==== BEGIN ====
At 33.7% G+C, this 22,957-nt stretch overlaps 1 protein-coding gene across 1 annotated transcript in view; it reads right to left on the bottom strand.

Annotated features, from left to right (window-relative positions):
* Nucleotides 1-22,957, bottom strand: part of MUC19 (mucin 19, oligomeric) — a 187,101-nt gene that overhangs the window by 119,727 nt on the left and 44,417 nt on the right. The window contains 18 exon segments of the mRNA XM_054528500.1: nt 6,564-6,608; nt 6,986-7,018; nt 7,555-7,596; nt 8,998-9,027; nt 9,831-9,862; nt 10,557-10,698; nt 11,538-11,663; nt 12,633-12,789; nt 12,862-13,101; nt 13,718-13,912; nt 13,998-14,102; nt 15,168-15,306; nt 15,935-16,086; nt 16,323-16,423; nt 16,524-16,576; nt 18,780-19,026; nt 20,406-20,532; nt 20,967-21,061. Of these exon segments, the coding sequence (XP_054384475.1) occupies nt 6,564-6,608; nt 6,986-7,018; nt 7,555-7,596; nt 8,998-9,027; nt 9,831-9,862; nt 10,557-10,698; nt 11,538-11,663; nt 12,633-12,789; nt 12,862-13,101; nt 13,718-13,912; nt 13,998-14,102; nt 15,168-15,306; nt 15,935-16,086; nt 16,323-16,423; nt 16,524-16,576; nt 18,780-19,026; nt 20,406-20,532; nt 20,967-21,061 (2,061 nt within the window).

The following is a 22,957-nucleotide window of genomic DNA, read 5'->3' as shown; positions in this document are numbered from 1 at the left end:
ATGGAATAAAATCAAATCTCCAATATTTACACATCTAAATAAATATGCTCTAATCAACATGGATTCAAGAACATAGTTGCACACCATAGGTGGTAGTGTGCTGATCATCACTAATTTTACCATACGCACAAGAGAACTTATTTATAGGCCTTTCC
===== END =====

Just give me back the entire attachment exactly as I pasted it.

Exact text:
At 33.7% G+C, this 22,957-nt stretch overlaps 1 protein-coding gene across 1 annotated transcript in view; it reads right to left on the bottom strand.

Annotated features, from left to right (window-relative positions):
* Nucleotides 1-22,957, bottom strand: part of MUC19 (mucin 19, oligomeric) — a 187,101-nt gene that overhangs the window by 119,727 nt on the left and 44,417 nt on the right. The window contains 18 exon segments of the mRNA XM_054528500.1: nt 6,564-6,608; nt 6,986-7,018; nt 7,555-7,596; nt 8,998-9,027; nt 9,831-9,862; nt 10,557-10,698; nt 11,538-11,663; nt 12,633-12,789; nt 12,862-13,101; nt 13,718-13,912; nt 13,998-14,102; nt 15,168-15,306; nt 15,935-16,086; nt 16,323-16,423; nt 16,524-16,576; nt 18,780-19,026; nt 20,406-20,532; nt 20,967-21,061. Of these exon segments, the coding sequence (XP_054384475.1) occupies nt 6,564-6,608; nt 6,986-7,018; nt 7,555-7,596; nt 8,998-9,027; nt 9,831-9,862; nt 10,557-10,698; nt 11,538-11,663; nt 12,633-12,789; nt 12,862-13,101; nt 13,718-13,912; nt 13,998-14,102; nt 15,168-15,306; nt 15,935-16,086; nt 16,323-16,423; nt 16,524-16,576; nt 18,780-19,026; nt 20,406-20,532; nt 20,967-21,061 (2,061 nt within the window).

The following is a 22,957-nucleotide window of genomic DNA, read 5'->3' as shown; positions in this document are numbered from 1 at the left end:
ATGGAATAAAATCAAATCTCCAATATTTACACATCTAAATAAATATGCTCTAATCAACATGGATTCAAGAACATAGTTGCACACCATAGGTGGTAGTGTGCTGATCATCACTAATTTTACCATACGCACAAGAGAACTTATTTATAGGCCTTTCC